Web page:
I've read that solderless breadboards cannot handle more than 1 A of current or so. What kinds of alternatives exist to a solderless breadboard? Would a soldered board make a difference if I want to handle something like 5 A of current? What other options are there?

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    \$\begingroup\$ You could use point to point construction (use wiring to connect components to each other directly). \$\endgroup\$ Aug 29, 2012 at 4:28
  • 2
    \$\begingroup\$ Note that at 5A many of your components will need heatsinks, or expect to be soldered to the ground plane of a PCB to dissipate heat. \$\endgroup\$
    – pjc50
    Aug 29, 2012 at 8:39
  • \$\begingroup\$ Is the entire project high current? Or only a few paths? \$\endgroup\$
    – alx9r
    Aug 29, 2012 at 15:51
  • \$\begingroup\$ Also, does it have to be pretty? Is there a size constraint? \$\endgroup\$
    – alx9r
    Aug 29, 2012 at 15:59
  • \$\begingroup\$ Only one component needs to be operated with that high of a current. I'm using a relay to turn that power source on and off. Maybe I can just take the relay off the breadboard (and use point to point for that), and keep the rest of the components there? \$\endgroup\$
    – Mason
    Aug 29, 2012 at 19:14

2 Answers 2


If you just need to work fast, I recommend a peice of 1/4" plywood as a project surface. Get a variety of lengths and sizes of wood screw and screw a breadboard, some screw terminal strips, heat sinks, electrical boxes, power supplies, etc (hereinafter Resources) to it. Don't overthink the layout, just make sure it's big enough and has enough Resources. You can fit a lot of stuff into 18"x18". What you're trying to do is create a work area where you're not plagued by bad connections, congestion, and missing Resources.

You should be concerned with fire when working with high currents. Just make sure you can easily disconnect power and keep a working fire extinguisher nearby.

Plywood is flammable. You could use metal but metal is worse in almost every way for this purpose other than flammability. There's usually lots of stuff that can catch fire on a workbench, so you need to heat sink the hot chips properly anyway.

  • \$\begingroup\$ Plywood isn't ESD safe. \$\endgroup\$ Aug 29, 2012 at 16:20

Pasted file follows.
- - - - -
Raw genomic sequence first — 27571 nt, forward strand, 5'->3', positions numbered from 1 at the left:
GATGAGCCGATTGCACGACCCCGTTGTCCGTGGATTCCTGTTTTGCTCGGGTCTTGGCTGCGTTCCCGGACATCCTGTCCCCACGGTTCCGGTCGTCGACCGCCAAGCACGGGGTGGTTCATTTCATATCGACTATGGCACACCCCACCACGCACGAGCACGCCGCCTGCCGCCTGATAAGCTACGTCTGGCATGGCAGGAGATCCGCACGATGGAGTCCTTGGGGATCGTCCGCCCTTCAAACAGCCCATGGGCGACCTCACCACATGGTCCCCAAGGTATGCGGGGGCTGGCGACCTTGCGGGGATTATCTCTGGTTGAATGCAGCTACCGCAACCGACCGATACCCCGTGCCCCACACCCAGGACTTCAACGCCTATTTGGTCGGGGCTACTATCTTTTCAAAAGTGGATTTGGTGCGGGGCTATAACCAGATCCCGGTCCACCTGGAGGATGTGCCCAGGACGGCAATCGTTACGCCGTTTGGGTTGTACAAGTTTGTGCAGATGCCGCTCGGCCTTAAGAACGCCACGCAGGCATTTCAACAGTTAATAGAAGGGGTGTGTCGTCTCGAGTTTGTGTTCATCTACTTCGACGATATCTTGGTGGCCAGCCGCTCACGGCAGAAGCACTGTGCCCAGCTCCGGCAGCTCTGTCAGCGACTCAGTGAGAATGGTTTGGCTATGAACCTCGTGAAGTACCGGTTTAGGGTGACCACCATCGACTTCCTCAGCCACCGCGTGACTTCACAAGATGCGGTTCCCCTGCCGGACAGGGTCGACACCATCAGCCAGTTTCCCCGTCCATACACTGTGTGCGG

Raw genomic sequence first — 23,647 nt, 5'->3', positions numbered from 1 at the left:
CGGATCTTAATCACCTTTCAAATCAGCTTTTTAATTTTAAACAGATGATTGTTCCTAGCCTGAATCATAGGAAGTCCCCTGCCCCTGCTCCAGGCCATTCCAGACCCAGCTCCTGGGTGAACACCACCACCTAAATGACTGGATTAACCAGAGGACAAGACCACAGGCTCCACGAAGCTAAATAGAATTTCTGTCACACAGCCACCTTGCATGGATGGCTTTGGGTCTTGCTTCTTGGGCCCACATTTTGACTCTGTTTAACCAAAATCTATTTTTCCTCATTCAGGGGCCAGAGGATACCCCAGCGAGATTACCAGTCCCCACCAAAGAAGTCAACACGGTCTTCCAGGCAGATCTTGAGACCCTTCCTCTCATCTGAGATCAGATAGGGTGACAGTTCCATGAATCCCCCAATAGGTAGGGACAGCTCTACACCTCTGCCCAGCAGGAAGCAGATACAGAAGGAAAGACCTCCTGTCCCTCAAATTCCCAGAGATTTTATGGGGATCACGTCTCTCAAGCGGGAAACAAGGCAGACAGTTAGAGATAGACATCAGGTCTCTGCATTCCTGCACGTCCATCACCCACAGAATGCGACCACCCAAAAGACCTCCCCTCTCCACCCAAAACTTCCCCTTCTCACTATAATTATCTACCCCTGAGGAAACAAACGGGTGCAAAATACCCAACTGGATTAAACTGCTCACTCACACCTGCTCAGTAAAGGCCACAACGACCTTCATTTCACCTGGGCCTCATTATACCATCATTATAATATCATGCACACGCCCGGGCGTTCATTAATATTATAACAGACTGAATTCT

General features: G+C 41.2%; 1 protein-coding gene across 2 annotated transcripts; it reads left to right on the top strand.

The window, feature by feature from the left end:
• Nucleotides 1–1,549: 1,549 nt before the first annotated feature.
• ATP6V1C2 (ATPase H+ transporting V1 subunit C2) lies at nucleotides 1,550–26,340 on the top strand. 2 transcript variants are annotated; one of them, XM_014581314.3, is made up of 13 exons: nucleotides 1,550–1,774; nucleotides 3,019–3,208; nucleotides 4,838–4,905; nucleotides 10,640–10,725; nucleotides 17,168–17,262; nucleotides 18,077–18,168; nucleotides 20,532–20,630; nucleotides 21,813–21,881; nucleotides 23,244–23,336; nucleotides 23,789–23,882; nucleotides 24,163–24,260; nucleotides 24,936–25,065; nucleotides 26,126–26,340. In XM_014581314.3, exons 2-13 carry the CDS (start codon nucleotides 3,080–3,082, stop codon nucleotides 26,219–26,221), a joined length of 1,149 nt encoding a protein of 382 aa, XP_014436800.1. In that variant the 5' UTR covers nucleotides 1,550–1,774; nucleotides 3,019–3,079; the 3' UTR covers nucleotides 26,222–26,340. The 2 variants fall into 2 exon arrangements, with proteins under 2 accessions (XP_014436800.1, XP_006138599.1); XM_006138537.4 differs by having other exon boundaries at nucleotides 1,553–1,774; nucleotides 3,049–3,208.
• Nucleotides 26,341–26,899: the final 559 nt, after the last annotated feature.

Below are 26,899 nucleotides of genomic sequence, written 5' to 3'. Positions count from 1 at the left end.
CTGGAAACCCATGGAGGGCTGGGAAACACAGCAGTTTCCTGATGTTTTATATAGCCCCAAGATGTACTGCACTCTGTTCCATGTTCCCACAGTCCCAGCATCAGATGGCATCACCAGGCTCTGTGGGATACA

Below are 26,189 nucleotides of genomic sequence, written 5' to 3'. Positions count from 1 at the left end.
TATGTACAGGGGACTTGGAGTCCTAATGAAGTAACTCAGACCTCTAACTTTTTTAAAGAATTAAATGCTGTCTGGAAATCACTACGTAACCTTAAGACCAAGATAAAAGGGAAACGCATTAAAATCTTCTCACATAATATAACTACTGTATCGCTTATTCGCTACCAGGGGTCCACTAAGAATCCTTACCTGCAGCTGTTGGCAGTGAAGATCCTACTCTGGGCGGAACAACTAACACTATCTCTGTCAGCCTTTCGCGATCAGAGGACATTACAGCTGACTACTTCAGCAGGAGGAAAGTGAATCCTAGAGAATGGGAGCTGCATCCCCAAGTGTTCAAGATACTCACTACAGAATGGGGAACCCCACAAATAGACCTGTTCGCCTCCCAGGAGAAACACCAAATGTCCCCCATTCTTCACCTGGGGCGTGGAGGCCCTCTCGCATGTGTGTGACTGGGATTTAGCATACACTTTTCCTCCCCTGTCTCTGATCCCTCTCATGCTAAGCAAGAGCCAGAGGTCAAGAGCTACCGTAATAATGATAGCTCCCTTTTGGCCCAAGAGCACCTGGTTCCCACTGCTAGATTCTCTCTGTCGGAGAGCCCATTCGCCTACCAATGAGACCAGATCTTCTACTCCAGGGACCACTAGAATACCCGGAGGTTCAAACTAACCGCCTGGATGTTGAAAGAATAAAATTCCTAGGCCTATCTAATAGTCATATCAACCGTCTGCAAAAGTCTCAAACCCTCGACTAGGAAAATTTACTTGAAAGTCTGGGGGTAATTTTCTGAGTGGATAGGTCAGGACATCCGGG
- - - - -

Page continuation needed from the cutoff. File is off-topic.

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    \$\begingroup\$ @BrianCarlton Plywood is no more or less "ESD Safe" than a breadboard or a plastic project enclosure. \$\endgroup\$
    – alx9r
    Aug 29, 2012 at 16:25
  • \$\begingroup\$ Only particular components need to be operating at 5A. As long as those components don't interact with the breadboard, keeping the rest on the breadboard should be okay, right? (I turn the 5 A current on and off using a relay, which I could take off the breadboard) \$\endgroup\$
    – Mason
    Aug 29, 2012 at 19:20
  • \$\begingroup\$ @Mason The general rule you need to follow is that all conductors carrying a current shall be capable of carrying the current. You'll need to do some minimal level of circuit analysis to determine where the high currents could flow. \$\endgroup\$
    – alx9r
    Aug 29, 2012 at 19:35

If the high current path is a relatively short or simple one, you can connect the leads of the components in the high current path with a heavier gauge air wire, shorting the path through the breadboard. This lets you keep the breadboard in place as an anchor for those components and still gives you the option of low current circuit pathing for those leads which carry lower current.

Just make sure that the entire high-current path is covered with the heavier wire. This includes the supply and ground leads -- don't make the mistake of relying on the +/- power strips on the side of the board.

This technique is obviously most helpful when dealing with e.g. DIP, TO-220 package transistors which have a 2.54mm pitch.


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